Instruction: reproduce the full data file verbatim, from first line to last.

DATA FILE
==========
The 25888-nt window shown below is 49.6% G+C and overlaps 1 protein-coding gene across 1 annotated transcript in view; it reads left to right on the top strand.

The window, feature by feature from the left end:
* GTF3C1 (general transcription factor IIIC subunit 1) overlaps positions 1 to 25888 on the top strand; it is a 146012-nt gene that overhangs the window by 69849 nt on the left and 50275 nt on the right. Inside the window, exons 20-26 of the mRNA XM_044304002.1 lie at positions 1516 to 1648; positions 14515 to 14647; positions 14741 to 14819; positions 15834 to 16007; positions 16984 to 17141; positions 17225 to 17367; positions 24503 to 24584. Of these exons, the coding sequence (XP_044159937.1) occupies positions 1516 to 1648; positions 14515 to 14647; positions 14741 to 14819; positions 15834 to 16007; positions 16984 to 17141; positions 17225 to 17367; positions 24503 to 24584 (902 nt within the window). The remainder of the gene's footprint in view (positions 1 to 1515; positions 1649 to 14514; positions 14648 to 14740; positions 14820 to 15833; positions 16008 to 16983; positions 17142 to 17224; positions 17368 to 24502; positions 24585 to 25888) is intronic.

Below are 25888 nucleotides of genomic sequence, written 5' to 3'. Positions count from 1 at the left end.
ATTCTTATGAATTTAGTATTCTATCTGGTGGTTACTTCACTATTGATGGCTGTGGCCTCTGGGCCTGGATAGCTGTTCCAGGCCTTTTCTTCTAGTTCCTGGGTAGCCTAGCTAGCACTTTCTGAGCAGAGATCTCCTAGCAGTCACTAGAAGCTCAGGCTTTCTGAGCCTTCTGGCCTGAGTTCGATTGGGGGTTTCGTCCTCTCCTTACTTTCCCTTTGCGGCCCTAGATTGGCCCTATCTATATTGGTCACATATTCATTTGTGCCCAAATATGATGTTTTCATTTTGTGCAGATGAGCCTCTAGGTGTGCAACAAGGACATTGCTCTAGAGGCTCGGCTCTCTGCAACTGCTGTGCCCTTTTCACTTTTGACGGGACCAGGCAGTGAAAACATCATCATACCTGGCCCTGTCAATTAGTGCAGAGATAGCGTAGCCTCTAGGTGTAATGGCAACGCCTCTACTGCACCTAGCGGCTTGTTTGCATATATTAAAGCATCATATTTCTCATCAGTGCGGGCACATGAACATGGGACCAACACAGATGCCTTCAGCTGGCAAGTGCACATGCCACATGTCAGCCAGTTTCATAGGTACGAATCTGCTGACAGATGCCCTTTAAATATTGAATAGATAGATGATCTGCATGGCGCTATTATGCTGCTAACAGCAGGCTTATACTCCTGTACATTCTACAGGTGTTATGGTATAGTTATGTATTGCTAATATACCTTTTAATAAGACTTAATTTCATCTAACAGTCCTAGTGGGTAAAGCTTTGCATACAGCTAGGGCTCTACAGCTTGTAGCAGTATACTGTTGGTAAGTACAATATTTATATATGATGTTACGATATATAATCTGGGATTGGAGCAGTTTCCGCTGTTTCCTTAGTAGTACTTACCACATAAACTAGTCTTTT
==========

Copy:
The 25888-nt window shown below is 49.6% G+C and overlaps 1 protein-coding gene across 1 annotated transcript in view; it reads left to right on the top strand.

The window, feature by feature from the left end:
* GTF3C1 (general transcription factor IIIC subunit 1) overlaps positions 1 to 25888 on the top strand; it is a 146012-nt gene that overhangs the window by 69849 nt on the left and 50275 nt on the right. Inside the window, exons 20-26 of the mRNA XM_044304002.1 lie at positions 1516 to 1648; positions 14515 to 14647; positions 14741 to 14819; positions 15834 to 16007; positions 16984 to 17141; positions 17225 to 17367; positions 24503 to 24584. Of these exons, the coding sequence (XP_044159937.1) occupies positions 1516 to 1648; positions 14515 to 14647; positions 14741 to 14819; positions 15834 to 16007; positions 16984 to 17141; positions 17225 to 17367; positions 24503 to 24584 (902 nt within the window). The remainder of the gene's footprint in view (positions 1 to 1515; positions 1649 to 14514; positions 14648 to 14740; positions 14820 to 15833; positions 16008 to 16983; positions 17142 to 17224; positions 17368 to 24502; positions 24585 to 25888) is intronic.

Below are 25888 nucleotides of genomic sequence, written 5' to 3'. Positions count from 1 at the left end.
ATTCTTATGAATTTAGTATTCTATCTGGTGGTTACTTCACTATTGATGGCTGTGGCCTCTGGGCCTGGATAGCTGTTCCAGGCCTTTTCTTCTAGTTCCTGGGTAGCCTAGCTAGCACTTTCTGAGCAGAGATCTCCTAGCAGTCACTAGAAGCTCAGGCTTTCTGAGCCTTCTGGCCTGAGTTCGATTGGGGGTTTCGTCCTCTCCTTACTTTCCCTTTGCGGCCCTAGATTGGCCCTATCTATATTGGTCACATATTCATTTGTGCCCAAATATGATGTTTTCATTTTGTGCAGATGAGCCTCTAGGTGTGCAACAAGGACATTGCTCTAGAGGCTCGGCTCTCTGCAACTGCTGTGCCCTTTTCACTTTTGACGGGACCAGGCAGTGAAAACATCATCATACCTGGCCCTGTCAATTAGTGCAGAGATAGCGTAGCCTCTAGGTGTAATGGCAACGCCTCTACTGCACCTAGCGGCTTGTTTGCATATATTAAAGCATCATATTTCTCATCAGTGCGGGCACATGAACATGGGACCAACACAGATGCCTTCAGCTGGCAAGTGCACATGCCACATGTCAGCCAGTTTCATAGGTACGAATCTGCTGACAGATGCCCTTTAAATATTGAATAGATAGATGATCTGCATGGCGCTATTATGCTGCTAACAGCAGGCTTATACTCCTGTACATTCTACAGGTGTTATGGTATAGTTATGTATTGCTAATATACCTTTTAATAAGACTTAATTTCATCTAACAGTCCTAGTGGGTAAAGCTTTGCATACAGCTAGGGCTCTACAGCTTGTAGCAGTATACTGTTGGTAAGTACAATATTTATATATGATGTTACGATATATAATCTGGGATTGGAGCAGTTTCCGCTGTTTCCTTAGTAGTACTTACCACATAAACTAGTCTTTT